Recently, a U.N. report was released containing the number of Syrian refugees who fled the ongoing violence in their country to Jordan, Lebanon, Iraq, Turkey and elsewhere.

According to U.N. figures, the number of the Syrian refugees has exceeded two million, with half of them being children under the age of 11. Of course, this is the latest number of refugees registered with the U.N. refugee agency, but there are thousands not registered yet or stranded along the borders awaiting entry permission.

Needless to say, there are also a large number of homeless Syrians seeking refuge somewhere within their war-torn country.

The Syrian suffering is better expressed in such reports, more than in the Security Council or in other closed rooms.

It is better to hear the UNICEF Representative in Jordan, Dominique Hyde, talking about the Syrian crisis than to hear a pragmatic politician discussing the matter from only an interest-oriented perspective, with no regard to human suffering whatsoever.

In recent remarks to the Jordanian press, Hyde, commenting on the U.N. figures, said: “This is not just a number… we are talking about real lives, children who witnessed conflict, ripped from home and deprived of their rights to go to school.” For politicians, Syria is just a number but we must remember it is also a humanitarian crisis.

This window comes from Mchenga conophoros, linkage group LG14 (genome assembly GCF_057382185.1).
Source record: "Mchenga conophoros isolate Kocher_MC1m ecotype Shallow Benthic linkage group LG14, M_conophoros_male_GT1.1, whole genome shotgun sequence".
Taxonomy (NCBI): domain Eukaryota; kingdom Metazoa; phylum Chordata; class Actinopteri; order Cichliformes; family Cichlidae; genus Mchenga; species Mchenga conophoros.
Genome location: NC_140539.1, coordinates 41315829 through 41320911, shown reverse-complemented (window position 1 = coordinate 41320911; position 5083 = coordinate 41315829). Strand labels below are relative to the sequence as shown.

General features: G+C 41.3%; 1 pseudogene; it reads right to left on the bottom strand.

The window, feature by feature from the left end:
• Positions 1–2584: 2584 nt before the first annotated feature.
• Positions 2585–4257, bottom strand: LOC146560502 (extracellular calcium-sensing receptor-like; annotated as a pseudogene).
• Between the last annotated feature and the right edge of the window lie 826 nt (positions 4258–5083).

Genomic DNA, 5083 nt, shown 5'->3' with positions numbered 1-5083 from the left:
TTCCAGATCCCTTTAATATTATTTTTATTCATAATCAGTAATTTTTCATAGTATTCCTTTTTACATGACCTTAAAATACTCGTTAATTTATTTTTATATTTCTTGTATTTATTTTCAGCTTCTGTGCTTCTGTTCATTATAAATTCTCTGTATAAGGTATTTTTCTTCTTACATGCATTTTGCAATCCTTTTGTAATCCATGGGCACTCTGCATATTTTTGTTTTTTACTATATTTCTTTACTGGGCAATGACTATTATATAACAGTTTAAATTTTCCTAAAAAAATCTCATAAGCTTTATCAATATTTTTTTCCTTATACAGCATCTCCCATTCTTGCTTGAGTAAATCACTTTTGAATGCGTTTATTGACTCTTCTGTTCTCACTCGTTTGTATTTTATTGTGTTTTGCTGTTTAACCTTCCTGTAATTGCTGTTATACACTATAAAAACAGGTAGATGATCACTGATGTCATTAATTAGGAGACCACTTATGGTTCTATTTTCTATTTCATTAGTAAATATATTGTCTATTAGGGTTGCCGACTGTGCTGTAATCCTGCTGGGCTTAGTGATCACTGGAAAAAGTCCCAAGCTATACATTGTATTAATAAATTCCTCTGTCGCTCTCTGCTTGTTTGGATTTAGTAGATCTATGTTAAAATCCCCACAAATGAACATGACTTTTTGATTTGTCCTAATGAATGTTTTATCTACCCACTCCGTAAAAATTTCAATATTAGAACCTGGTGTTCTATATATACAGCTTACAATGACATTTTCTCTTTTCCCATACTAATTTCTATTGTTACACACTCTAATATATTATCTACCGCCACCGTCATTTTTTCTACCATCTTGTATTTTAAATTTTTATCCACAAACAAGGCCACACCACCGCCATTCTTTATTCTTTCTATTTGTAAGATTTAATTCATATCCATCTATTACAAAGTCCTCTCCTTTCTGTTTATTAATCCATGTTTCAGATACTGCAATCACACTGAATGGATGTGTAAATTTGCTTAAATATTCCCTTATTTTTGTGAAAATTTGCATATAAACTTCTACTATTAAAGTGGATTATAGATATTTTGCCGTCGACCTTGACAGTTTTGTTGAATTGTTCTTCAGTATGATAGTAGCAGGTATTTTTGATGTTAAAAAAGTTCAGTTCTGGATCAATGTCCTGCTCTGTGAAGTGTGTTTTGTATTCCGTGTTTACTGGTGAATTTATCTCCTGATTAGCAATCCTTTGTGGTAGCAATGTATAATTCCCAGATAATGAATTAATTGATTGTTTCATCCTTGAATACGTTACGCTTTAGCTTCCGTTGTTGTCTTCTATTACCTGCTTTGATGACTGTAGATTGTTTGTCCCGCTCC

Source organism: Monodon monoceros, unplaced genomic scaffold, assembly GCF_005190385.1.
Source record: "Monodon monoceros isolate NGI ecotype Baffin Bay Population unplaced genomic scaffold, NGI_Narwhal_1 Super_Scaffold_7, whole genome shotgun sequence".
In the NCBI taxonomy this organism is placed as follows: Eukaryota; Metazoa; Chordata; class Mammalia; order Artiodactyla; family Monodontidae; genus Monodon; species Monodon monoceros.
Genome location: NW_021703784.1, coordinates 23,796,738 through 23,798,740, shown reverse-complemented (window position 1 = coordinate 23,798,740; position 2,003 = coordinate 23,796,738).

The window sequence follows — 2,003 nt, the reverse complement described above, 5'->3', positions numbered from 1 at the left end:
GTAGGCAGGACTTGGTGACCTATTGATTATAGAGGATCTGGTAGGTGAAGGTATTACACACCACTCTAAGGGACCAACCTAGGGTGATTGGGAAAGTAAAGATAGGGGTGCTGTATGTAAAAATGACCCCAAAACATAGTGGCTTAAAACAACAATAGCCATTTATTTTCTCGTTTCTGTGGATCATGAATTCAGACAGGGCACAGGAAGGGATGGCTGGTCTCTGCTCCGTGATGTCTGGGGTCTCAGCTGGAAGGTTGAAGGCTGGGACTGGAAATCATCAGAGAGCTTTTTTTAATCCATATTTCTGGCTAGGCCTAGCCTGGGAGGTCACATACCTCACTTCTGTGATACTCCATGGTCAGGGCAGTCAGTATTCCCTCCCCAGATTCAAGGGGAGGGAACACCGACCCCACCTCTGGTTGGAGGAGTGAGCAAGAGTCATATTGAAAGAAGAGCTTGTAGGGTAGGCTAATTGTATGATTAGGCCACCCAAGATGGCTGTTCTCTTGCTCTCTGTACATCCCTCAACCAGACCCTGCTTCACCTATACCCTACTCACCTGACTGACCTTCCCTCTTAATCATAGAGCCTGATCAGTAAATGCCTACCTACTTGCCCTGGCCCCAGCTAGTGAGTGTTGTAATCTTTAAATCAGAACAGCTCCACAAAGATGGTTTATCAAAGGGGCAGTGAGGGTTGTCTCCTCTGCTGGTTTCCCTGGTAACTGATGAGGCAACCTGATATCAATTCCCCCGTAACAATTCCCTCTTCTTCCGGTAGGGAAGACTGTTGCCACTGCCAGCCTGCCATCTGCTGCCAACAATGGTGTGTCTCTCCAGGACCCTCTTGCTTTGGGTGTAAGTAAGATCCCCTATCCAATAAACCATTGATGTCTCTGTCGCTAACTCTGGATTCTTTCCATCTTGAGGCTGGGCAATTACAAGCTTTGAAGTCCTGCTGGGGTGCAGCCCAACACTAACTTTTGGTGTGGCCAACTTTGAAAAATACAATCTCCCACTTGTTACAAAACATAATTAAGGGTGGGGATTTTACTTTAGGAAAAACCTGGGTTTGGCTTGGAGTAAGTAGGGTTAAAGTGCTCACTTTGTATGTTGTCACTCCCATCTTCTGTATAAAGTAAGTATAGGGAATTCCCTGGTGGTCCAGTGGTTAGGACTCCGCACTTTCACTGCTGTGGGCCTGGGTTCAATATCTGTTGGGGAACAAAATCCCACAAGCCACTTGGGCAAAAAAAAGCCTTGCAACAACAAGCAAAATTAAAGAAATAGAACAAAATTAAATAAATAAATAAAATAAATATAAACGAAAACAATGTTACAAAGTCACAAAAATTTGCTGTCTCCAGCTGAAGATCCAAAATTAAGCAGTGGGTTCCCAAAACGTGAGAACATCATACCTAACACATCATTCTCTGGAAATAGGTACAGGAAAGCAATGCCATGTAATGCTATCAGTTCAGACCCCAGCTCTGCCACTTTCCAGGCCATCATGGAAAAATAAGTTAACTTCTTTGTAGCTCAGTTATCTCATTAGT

In a recent op-ed for The Guardian, Prince Hassan of Jordan summarized the humanity vs. politics issue on Syria when he said: “while we condemn absolutely the viciousness and immorality of the use of chemical weapons, at this moment we must also remember that this war has already claimed 110,000 lives and shattered those of millions more. Our traumatised youth will carry the scars forever. Syria has been ripped apart, and without effective international aid, the stability of both Lebanon and Jordan hangs in the balance. The reality of this war is found not in the theatre of high politics, or attention-grabbing headlines in the western press, but in a simple tragic story of human suffering and wasted lives.”


Raed Omari is a Jordanian journalist, political analyst, parliamentary affairs expert, and commentator on local and regional political affairs. His writing focuses on the Arab Spring, press freedoms, Islamist groups, emerging economies, climate change, natural disasters, agriculture, the environment and social media. He is a writer for The Jordan Times, and contributes to Al Arabiya English. He can be reached via [email protected], or on Twitter @RaedAlOmari2

Disclaimer: Views expressed by writers in this section are their own and do not reflect Al Arabiya English's point-of-view.